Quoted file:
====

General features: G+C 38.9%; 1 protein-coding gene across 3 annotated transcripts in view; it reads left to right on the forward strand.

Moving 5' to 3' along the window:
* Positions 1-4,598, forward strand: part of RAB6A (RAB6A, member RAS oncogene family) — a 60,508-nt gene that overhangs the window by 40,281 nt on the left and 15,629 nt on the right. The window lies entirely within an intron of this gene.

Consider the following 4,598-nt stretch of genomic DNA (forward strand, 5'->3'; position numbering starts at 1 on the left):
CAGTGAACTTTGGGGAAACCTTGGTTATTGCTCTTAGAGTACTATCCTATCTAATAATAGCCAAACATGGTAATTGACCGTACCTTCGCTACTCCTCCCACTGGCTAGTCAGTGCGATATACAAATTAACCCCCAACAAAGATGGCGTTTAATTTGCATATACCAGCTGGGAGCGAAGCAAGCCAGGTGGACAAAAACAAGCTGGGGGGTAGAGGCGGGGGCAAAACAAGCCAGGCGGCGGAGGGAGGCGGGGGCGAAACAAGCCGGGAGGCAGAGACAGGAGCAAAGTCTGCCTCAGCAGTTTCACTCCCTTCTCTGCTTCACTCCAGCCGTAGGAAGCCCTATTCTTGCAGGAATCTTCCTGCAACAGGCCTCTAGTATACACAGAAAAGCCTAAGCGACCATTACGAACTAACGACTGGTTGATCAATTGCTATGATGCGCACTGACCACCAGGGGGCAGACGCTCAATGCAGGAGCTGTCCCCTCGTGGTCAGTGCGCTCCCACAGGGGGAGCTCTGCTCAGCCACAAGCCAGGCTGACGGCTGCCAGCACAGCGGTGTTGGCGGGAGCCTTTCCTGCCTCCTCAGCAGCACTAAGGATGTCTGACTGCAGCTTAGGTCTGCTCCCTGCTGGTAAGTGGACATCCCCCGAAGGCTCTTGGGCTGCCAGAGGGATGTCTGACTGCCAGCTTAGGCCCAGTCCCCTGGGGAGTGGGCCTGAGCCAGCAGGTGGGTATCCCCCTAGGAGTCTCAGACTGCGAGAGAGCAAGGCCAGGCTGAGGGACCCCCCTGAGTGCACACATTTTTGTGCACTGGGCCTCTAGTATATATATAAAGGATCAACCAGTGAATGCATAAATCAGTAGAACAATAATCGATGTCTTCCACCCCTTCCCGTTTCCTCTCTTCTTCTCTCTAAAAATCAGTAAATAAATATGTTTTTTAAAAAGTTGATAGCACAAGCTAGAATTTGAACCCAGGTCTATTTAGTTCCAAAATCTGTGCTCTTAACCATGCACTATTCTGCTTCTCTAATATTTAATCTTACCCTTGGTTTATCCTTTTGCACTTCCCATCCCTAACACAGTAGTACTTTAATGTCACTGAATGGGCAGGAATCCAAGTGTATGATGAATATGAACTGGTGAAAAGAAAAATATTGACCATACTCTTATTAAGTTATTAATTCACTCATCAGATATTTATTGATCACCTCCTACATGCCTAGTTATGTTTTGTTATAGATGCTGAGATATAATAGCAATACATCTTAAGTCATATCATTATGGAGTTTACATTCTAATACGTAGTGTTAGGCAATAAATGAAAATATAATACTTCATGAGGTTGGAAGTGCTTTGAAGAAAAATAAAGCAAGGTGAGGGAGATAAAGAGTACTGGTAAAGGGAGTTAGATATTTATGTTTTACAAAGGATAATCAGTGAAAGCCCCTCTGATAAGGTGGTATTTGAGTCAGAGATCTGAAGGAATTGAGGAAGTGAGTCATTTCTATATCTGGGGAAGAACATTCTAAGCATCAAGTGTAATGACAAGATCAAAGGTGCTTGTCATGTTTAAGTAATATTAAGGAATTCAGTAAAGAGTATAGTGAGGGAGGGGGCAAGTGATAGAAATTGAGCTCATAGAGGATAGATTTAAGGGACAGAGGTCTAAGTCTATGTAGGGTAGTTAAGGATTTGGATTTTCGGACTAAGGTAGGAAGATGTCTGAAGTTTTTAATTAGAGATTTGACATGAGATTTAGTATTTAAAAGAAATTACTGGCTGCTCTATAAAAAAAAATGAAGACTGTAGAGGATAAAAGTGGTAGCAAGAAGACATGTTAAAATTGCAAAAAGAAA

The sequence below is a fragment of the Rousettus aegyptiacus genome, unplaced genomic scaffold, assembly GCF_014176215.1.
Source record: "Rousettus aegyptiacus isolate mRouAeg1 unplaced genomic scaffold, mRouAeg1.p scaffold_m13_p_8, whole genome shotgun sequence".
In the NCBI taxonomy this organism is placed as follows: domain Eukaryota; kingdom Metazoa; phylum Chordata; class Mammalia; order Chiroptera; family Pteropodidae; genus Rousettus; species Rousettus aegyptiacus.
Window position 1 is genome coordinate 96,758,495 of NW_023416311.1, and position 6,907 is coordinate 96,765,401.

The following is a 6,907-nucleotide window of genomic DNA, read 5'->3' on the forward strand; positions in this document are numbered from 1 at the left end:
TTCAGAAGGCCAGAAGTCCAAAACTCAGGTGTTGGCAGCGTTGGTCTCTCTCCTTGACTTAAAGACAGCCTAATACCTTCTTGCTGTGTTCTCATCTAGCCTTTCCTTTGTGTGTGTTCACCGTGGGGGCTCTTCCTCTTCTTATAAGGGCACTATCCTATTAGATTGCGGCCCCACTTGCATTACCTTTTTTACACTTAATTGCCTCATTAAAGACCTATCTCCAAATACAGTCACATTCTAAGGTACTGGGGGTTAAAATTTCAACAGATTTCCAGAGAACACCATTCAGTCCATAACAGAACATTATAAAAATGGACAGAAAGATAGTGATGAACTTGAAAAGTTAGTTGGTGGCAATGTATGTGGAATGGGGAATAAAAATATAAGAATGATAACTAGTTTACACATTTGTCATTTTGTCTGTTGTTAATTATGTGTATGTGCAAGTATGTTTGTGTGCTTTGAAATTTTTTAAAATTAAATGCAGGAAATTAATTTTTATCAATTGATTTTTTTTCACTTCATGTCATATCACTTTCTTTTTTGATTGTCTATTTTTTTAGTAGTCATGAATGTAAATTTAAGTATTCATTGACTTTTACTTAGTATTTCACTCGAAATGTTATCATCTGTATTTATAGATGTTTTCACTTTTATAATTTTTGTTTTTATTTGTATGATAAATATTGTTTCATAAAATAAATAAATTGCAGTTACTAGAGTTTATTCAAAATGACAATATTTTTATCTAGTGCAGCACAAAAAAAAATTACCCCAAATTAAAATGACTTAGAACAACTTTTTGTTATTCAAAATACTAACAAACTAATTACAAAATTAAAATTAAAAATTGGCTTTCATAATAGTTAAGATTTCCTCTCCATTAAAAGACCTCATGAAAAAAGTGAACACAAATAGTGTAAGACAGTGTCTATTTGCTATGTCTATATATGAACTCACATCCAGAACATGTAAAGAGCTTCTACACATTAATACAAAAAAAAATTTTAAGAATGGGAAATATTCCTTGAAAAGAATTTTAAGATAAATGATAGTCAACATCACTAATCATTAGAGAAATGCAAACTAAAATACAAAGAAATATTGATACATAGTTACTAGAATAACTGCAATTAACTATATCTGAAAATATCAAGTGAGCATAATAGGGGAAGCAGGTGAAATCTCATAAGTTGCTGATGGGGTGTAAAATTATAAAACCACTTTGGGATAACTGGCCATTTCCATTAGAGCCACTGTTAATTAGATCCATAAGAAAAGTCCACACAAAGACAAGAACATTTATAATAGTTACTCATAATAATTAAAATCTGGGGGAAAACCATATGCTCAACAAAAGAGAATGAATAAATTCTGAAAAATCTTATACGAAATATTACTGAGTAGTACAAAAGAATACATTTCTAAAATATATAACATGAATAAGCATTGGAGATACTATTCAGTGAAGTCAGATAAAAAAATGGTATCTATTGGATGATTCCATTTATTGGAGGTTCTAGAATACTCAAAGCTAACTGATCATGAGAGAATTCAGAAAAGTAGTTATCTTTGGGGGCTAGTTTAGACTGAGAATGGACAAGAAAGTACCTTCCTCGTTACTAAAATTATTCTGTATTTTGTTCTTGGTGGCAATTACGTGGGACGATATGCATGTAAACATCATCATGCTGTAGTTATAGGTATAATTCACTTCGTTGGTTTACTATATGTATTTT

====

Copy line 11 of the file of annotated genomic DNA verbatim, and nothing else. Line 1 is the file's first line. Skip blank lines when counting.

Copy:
TTCAGAAGGCCAGAAGTCCAAAACTCAGGTGTTGGCAGCGTTGGTCTCTCTCCTTGACTTAAAGACAGCCTAATACCTTCTTGCTGTGTTCTCATCTAGCCTTTCCTTTGTGTGTGTTCACCGTGGGGGCTCTTCCTCTTCTTATAAGGGCACTATCCTATTAGATTGCGGCCCCACTTGCATTACCTTTTTTACACTTAATTGCCTCATTAAAGACCTATCTCCAAATACAGTCACATTCTAAGGTACTGGGGGTTAAAATTTCAACAGATTTCCAGAGAACACCATTCAGTCCATAACAGAACATTATAAAAATGGACAGAAAGATAGTGATGAACTTGAAAAGTTAGTTGGTGGCAATGTATGTGGAATGGGGAATAAAAATATAAGAATGATAACTAGTTTACACATTTGTCATTTTGTCTGTTGTTAATTATGTGTATGTGCAAGTATGTTTGTGTGCTTTGAAATTTTTTAAAATTAAATGCAGGAAATTAATTTTTATCAATTGATTTTTTTTCACTTCATGTCATATCACTTTCTTTTTTGATTGTCTATTTTTTTAGTAGTCATGAATGTAAATTTAAGTATTCATTGACTTTTACTTAGTATTTCACTCGAAATGTTATCATCTGTATTTATAGATGTTTTCACTTTTATAATTTTTGTTTTTATTTGTATGATAAATATTGTTTCATAAAATAAATAAATTGCAGTTACTAGAGTTTATTCAAAATGACAATATTTTTATCTAGTGCAGCACAAAAAAAAATTACCCCAAATTAAAATGACTTAGAACAACTTTTTGTTATTCAAAATACTAACAAACTAATTACAAAATTAAAATTAAAAATTGGCTTTCATAATAGTTAAGATTTCCTCTCCATTAAAAGACCTCATGAAAAAAGTGAACACAAATAGTGTAAGACAGTGTCTATTTGCTATGTCTATATATGAACTCACATCCAGAACATGTAAAGAGCTTCTACACATTAATACAAAAAAAAATTTTAAGAATGGGAAATATTCCTTGAAAAGAATTTTAAGATAAATGATAGTCAACATCACTAATCATTAGAGAAATGCAAACTAAAATACAAAGAAATATTGATACATAGTTACTAGAATAACTGCAATTAACTATATCTGAAAATATCAAGTGAGCATAATAGGGGAAGCAGGTGAAATCTCATAAGTTGCTGATGGGGTGTAAAATTATAAAACCACTTTGGGATAACTGGCCATTTCCATTAGAGCCACTGTTAATTAGATCCATAAGAAAAGTCCACACAAAGACAAGAACATTTATAATAGTTACTCATAATAATTAAAATCTGGGGGAAAACCATATGCTCAACAAAAGAGAATGAATAAATTCTGAAAAATCTTATACGAAATATTACTGAGTAGTACAAAAGAATACATTTCTAAAATATATAACATGAATAAGCATTGGAGATACTATTCAGTGAAGTCAGATAAAAAAATGGTATCTATTGGATGATTCCATTTATTGGAGGTTCTAGAATACTCAAAGCTAACTGATCATGAGAGAATTCAGAAAAGTAGTTATCTTTGGGGGCTAGTTTAGACTGAGAATGGACAAGAAAGTACCTTCCTCGTTACTAAAATTATTCTGTATTTTGTTCTTGGTGGCAATTACGTGGGACGATATGCATGTAAACATCATCATGCTGTAGTTATAGGTATAATTCACTTCGTTGGTTTACTATATGTATTTT